SCOTUS Declines to Hear Argument Over FCA “Objective Falsehood”
The U.S. Supreme Court has decline to hear argument over “objective falsehood” under the False Claims Act (FCA). This has been a hot button issue in litigation that has federal courts split and left federal contractors, and the lawyers who represent them, with no clear answers.
The question posed: What evidence is required to prove a false claim under the Medicare hospice benefit, and whether the FCA requires a so-called “objective falsehood.”
In the Third Circuit- Pennsylvania, New Jersey, and Delaware- a FCA claim could be brought against a health care provider with the only proof being an expert’s subjective opinion. While the eleventh circuit- Florida, Georgia, and Alabama- require more proof.
These subjective opinions include billing for services not provided, billing for services not needed, kickbacks, and other frauds committed against the government.
On John Oliver’s bit Long-Term Care, Last Week Tonight with John Oliver, covers the many ways in which healthcare facilities defraud the government’s Medicare and Medicaid programs. (7:27 Too much attention)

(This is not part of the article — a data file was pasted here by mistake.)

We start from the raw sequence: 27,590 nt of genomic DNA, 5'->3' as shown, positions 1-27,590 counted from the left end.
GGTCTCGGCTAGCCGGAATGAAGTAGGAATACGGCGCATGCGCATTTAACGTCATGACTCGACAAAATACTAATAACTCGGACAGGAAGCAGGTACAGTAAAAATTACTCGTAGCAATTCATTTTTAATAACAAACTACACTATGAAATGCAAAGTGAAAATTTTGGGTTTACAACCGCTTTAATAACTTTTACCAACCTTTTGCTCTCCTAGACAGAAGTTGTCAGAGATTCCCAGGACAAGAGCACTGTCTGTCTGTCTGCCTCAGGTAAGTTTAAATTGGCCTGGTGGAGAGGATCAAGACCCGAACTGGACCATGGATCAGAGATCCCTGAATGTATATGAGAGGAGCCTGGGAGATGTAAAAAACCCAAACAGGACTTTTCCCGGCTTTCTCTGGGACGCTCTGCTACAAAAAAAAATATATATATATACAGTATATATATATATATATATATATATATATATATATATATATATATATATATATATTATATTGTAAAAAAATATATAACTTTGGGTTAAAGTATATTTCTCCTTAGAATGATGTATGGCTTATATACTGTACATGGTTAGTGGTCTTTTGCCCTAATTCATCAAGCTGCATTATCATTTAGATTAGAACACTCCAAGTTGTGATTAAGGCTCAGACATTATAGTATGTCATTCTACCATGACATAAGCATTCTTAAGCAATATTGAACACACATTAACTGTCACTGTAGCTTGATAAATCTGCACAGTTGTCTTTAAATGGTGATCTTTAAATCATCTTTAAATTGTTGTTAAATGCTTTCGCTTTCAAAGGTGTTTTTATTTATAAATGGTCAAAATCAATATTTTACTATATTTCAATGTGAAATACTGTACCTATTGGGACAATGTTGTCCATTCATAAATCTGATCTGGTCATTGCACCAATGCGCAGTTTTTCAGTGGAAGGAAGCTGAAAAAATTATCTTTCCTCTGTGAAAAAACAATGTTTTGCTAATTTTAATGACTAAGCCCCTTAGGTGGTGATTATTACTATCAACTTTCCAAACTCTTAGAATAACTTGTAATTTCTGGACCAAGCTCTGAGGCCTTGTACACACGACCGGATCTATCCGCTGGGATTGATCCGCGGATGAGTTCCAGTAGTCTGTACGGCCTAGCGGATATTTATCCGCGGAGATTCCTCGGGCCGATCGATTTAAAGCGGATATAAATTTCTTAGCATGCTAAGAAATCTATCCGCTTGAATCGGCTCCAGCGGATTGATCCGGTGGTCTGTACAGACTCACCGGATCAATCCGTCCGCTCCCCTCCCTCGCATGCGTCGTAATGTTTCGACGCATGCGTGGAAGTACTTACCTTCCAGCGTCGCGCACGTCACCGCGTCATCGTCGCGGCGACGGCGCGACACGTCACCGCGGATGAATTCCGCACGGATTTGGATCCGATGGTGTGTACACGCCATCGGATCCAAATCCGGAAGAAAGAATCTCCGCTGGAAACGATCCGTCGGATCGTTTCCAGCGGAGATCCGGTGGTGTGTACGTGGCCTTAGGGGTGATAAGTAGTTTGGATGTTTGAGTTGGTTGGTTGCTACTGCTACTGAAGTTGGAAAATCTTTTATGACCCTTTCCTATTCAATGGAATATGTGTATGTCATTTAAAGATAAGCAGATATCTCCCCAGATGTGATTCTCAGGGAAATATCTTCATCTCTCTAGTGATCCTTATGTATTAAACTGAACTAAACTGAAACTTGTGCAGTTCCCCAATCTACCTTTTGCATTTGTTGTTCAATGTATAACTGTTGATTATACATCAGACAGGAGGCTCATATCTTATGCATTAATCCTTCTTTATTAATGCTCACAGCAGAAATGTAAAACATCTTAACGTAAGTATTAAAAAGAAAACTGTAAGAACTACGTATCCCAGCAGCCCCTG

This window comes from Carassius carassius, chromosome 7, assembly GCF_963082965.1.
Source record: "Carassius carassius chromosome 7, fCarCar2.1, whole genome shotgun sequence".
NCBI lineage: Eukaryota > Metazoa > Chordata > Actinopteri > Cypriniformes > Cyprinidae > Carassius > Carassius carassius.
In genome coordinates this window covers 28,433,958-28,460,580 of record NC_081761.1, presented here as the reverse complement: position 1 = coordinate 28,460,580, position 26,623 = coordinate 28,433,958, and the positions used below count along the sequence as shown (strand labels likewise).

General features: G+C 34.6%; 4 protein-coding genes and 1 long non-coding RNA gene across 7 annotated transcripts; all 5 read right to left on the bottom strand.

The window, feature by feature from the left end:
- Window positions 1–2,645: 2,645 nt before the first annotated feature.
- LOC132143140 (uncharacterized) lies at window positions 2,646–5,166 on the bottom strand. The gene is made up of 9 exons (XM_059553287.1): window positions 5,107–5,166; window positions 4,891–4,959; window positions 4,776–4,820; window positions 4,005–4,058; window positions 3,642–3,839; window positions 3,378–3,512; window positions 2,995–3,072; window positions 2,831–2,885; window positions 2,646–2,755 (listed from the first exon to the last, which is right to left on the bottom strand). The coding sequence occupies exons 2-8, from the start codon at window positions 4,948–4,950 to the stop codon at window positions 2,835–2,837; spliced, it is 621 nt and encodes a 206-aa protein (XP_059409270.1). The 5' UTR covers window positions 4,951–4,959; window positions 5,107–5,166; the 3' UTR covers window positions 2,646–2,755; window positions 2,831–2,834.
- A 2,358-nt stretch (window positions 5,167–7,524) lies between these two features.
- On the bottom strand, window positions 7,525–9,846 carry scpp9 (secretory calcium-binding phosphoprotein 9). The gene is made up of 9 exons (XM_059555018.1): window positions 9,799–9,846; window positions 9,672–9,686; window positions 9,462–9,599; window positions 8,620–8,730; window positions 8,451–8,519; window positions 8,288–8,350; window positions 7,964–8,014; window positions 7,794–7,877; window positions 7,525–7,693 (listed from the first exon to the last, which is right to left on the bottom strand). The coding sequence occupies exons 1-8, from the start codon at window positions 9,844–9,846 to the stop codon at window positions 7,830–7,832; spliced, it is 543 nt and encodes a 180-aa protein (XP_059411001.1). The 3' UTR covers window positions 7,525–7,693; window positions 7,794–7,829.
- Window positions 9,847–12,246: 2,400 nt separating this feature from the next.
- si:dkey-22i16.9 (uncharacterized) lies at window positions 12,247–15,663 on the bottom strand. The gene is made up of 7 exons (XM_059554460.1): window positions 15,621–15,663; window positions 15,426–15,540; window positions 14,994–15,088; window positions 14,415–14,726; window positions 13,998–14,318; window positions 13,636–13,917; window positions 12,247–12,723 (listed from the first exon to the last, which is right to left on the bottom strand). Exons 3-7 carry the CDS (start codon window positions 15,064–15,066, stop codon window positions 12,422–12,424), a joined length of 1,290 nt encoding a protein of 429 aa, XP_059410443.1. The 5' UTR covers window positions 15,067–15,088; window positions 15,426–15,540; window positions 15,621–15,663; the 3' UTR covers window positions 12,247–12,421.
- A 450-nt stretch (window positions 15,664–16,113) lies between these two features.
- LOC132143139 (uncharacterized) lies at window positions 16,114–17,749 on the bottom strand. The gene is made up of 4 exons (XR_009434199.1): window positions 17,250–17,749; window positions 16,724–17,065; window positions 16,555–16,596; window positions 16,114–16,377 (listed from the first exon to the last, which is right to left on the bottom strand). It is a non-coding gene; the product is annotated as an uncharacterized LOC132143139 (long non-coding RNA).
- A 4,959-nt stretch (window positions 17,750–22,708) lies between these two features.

- A healthcare whistleblower describes how she was told by management at a nursing home chain to do billable therapy in which she felt about 40% was “unreasonable and unnecessary” under Medicare Guidelines.
- Another facility’s healthcare workers wrote a letter to management stating “…we have been encouraged to maximize reimbursement even when clinically inappropriate…”
- A DOJ lawsuit against the facility, Life Care Centers of America, who billed for 48 minutes of physical therapy, 47 minutes of occupational therapy, and 30 minutes of speech therapy for a 92 year-old man two days before his death.
Although the two cases that made it to the Supreme Court deal with health care providers, this issue impacts all federal contractors. The Chamber of Commerce and PhRMA found the issue significant enough to weigh in stating it “potentially affects any entity, public or private, that receives federal funds in myriad contexts.”
“Objective Falsehood” is sure to find its way back to the Supreme Court again, as whistleblowers come forward and Biden’s DOJ crackdown on those who fraudulently received funds from the pandemic relief bills.
Long-Term Care: Last Week Tonight with John Oliver (HBO) see 7:27 (Too much attention)
Health-Care Providers Still Stymied on Evidence Needed to Prove FCA Violation, Bloomberg Law, March 17, 2021
Epic Litigation Landscape Awaits Health, Life Sci Attys In 2021, Law360, January 3, 2021